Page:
Today marks the start of Mental Health Awareness Week, and this year aims to highlight the impact of loneliness.
Research from the Mental Health Foundation found that loneliness affects millions in the UK every year, and is a key driver of poor mental health. A 2018 report from the ONS found that 45% of children aged 10-15 felt lonely ‘often’ or ‘some of the time’. This stark statistic exposes the problem of loneliness in children and young people, even prior to the Covid-19 pandemic.
Barnardo’s identified in their 2020 report the need to develop relationship-based programmes that support children to rebuild connections that were disrupted as a result of isolation during the pandemic. This key recommendation can be implemented through nurturing approaches that focus on relationships and connection.
“A nurturing approach recognises that positive relationships are central to both learning and wellbeing. It recognises that all school staff have a role to play in establishing the positive relationships that are required to promote healthy social and emotional development… A nurturing approach has a key focus on the school environment [incorporating] attunement, warmth and connection…” – Education Scotland, Applying Nurture as a Whole School Approach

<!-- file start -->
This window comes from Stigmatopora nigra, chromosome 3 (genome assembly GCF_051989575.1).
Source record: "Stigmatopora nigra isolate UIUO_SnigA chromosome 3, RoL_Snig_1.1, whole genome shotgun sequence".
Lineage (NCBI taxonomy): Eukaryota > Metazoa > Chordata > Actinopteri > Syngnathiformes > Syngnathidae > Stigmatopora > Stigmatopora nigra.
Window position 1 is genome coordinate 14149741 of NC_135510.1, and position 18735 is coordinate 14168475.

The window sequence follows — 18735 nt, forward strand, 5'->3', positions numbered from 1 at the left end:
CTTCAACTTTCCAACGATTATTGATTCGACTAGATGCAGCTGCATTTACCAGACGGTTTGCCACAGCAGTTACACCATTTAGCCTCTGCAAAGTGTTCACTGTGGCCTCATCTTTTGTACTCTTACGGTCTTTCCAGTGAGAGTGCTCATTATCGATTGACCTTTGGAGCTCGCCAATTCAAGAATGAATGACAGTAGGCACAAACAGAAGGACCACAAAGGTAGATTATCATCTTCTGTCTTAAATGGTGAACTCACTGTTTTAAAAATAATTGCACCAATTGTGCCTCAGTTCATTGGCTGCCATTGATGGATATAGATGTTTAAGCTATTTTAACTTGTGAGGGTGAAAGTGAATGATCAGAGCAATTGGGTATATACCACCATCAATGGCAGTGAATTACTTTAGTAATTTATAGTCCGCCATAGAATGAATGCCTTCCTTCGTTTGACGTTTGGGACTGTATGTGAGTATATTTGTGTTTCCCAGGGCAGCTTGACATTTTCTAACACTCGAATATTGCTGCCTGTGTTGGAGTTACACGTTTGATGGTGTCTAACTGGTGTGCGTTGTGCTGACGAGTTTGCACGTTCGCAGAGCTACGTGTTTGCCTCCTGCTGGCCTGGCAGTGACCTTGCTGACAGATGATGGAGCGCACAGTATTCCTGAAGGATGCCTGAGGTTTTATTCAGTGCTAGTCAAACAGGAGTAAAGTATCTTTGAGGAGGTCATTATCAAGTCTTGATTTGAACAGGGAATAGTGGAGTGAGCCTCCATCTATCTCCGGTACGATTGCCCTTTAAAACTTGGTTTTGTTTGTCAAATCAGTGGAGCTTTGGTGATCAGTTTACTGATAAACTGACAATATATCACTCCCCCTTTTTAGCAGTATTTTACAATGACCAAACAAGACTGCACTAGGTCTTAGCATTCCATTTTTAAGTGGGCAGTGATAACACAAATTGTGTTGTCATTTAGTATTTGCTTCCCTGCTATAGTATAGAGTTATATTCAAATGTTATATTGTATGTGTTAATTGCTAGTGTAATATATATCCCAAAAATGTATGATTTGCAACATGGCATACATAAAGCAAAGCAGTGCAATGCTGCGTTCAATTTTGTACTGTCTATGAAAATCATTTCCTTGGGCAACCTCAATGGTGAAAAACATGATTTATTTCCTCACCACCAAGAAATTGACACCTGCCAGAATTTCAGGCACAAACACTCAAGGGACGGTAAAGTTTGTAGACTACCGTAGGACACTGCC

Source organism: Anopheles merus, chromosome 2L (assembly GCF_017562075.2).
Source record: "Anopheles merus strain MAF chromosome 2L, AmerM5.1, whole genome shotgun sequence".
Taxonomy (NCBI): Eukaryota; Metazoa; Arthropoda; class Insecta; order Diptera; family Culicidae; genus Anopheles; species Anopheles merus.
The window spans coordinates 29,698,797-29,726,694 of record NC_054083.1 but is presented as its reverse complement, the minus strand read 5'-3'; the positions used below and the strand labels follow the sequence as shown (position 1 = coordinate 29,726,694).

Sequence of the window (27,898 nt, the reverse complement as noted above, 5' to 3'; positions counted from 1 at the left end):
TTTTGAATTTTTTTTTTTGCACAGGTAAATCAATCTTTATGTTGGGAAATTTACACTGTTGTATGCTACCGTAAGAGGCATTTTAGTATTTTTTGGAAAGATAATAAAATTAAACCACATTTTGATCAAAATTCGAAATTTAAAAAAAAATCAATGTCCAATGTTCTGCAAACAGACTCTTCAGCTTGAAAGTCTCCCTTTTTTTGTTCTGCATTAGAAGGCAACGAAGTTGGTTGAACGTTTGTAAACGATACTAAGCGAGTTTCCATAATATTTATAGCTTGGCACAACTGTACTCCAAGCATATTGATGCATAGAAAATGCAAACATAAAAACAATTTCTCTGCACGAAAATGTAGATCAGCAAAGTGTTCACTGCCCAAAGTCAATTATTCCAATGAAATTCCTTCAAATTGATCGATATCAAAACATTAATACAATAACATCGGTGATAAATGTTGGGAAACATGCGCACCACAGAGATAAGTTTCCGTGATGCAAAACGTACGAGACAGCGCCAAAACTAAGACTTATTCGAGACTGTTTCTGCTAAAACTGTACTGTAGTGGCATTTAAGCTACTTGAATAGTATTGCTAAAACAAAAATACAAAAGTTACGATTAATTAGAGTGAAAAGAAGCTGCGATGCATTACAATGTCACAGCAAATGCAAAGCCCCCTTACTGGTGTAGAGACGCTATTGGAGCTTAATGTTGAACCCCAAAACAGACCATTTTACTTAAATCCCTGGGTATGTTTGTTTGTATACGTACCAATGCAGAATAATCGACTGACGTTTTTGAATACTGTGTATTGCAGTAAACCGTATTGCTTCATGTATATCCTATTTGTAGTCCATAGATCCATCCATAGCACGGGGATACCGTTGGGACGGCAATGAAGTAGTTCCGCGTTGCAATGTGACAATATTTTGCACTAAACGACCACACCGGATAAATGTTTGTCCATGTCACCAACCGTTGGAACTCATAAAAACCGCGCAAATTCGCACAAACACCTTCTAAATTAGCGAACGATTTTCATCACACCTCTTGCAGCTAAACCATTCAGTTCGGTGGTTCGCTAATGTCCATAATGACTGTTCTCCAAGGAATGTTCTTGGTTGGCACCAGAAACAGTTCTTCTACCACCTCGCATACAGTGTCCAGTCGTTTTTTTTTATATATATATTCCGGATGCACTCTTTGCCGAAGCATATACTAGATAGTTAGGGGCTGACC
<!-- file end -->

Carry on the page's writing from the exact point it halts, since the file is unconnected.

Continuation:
Loneliness in children can be expressed in many different ways, including “disguised expressions of anger, or physical distance from the teacher” (IJNE, Vol. 2, p17). We know that all behaviour is communication, and schools have a vital role to play in understanding these behaviours, and building connections with children and young people.
The nurturing approach offers a safe base for children struggling with loneliness to build positive relationships and connections, both with their peers and their teachers. Nurturing interventions, including the whole-school approach, focus on emotional wellbeing for all pupils, and help them to develop social and emotional skills, and develop resilience.
This week, we will spend time highlighting the issue of loneliness amongst children and young people, and discussing how nurturing approaches can be used to help build positive connections and relationships. Be sure to follow us on social media for advice and resources on building meaningful connections with children and young people, or for more information on implementing nurture interventions in your school, please visit our website.